Jus­tice Depart­ment de­fends in­sur­ance man­date in brief

Modern Healthcare - - LATE NEWS -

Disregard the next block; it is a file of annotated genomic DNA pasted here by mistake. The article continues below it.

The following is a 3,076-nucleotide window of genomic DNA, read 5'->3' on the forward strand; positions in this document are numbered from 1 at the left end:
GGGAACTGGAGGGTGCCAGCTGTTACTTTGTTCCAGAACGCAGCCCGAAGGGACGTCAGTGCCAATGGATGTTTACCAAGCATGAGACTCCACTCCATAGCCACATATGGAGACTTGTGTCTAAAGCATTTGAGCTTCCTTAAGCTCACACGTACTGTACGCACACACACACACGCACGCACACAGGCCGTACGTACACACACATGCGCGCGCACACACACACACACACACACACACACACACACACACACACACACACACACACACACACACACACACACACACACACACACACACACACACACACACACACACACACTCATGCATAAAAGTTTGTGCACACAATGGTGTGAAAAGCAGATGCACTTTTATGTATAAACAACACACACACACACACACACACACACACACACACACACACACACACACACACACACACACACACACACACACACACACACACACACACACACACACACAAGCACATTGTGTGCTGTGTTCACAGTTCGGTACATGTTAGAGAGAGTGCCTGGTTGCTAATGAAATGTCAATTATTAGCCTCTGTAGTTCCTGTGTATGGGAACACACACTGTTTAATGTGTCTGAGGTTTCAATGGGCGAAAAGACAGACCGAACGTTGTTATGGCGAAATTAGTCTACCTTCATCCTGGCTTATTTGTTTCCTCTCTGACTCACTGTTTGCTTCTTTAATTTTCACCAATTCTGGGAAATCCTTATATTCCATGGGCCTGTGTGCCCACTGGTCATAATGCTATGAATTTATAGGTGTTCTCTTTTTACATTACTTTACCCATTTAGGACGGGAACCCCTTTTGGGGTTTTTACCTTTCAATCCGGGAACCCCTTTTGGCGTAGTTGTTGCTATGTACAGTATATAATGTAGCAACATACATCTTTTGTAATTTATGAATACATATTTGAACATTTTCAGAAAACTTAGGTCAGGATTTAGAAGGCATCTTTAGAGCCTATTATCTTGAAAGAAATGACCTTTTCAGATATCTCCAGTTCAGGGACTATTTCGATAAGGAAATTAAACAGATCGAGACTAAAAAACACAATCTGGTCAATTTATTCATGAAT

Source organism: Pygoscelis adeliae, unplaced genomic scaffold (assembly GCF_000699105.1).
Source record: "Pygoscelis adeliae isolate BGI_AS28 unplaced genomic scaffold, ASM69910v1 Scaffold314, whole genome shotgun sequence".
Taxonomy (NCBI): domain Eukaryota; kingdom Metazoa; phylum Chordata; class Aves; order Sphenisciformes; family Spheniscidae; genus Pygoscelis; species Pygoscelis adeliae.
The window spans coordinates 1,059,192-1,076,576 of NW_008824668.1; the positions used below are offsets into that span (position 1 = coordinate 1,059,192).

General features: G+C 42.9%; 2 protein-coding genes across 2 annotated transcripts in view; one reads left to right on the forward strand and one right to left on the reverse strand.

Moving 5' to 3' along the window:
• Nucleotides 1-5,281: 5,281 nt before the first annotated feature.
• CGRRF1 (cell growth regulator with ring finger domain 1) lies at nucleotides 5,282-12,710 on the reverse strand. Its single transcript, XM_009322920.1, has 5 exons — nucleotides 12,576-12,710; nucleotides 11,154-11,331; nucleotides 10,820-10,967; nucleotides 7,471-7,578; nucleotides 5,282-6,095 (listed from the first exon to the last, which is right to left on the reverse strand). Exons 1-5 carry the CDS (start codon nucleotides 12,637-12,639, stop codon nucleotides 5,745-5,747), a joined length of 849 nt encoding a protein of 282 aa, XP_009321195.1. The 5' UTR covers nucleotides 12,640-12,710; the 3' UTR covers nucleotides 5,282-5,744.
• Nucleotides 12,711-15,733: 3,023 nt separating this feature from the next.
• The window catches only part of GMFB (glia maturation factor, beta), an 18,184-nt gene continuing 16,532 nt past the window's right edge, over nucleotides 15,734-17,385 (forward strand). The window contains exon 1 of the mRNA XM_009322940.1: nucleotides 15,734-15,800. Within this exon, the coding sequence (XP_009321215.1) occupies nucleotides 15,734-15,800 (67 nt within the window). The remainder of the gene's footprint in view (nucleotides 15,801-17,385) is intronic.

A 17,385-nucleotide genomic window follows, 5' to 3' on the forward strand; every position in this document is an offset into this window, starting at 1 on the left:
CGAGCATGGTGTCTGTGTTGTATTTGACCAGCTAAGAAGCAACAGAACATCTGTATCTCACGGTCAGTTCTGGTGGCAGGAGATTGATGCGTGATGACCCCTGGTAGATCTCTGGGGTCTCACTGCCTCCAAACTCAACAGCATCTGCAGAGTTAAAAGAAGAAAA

With oral ar­gu­ments ap­proach­ing March 26, the U.S. Jus­tice Depart­ment gave the U.S. Supreme Court a for­mal de­fense of the health­care re­form law’s re­quire­ment that Amer­i­cans pur­chase in­sur­ance or face a tax penalty. The Obama ad­min­is­tra­tion ar­gues in the 130-page brief that the man­date was a proper at­tempt by Congress to reg­u­late in­ter­state com­merce be­cause the over­all health­care mar­ket is af­fected when unin­sured Amer­i­cans shift bil­lions in un­com­pen­sated care costs to the in­sured pop­u­la­tion. The 11th U.S. Cir­cuit Court of Ap­peals ruled that Congress ex­ceeded its con­sti­tu­tional au­thor­ity, with the ma­jor­ity writ­ing that there was no ap­par­ent way to “up­hold the man­date with­out oblit­er­at­ing the bound­aries in­her­ent in the sys­tem of enu­mer­ated con­gres­sional pow­ers.” The ad­min­is­tra­tion’s brief filed last week is one of four fil­ings it will make in re­sponse to sep­a­rate ques­tions be­fore the court, se­nior Obama ad­min­is­tra­tion of­fi­cials said in a call with re­porters. Also last week, the National Fed­er­a­tion of Independent Busi­ness, three cit­i­zens and 26 states filed briefs ar­gu­ing that the en­tire re­form law should be struck down if the in­sur­ance man­date is found un­con­sti­tu­tional. An­other brief filed by 36 Repub­li­can sen­a­tors urged the court to strike down the en­tire law. Amer­ica’s Health In­sur­ance Plans and the Blue Cross and Blue Shield As­so­ci­a­tion, mean­while, filed one ar­gu­ing that with­out the man­date, in­sur­ance com­pa­nies could not rea­son­ably com­ply with the re­form law’s re­quire­ment that in­sur­ers of­fer cov­er­age to vir­tu­ally any­one.

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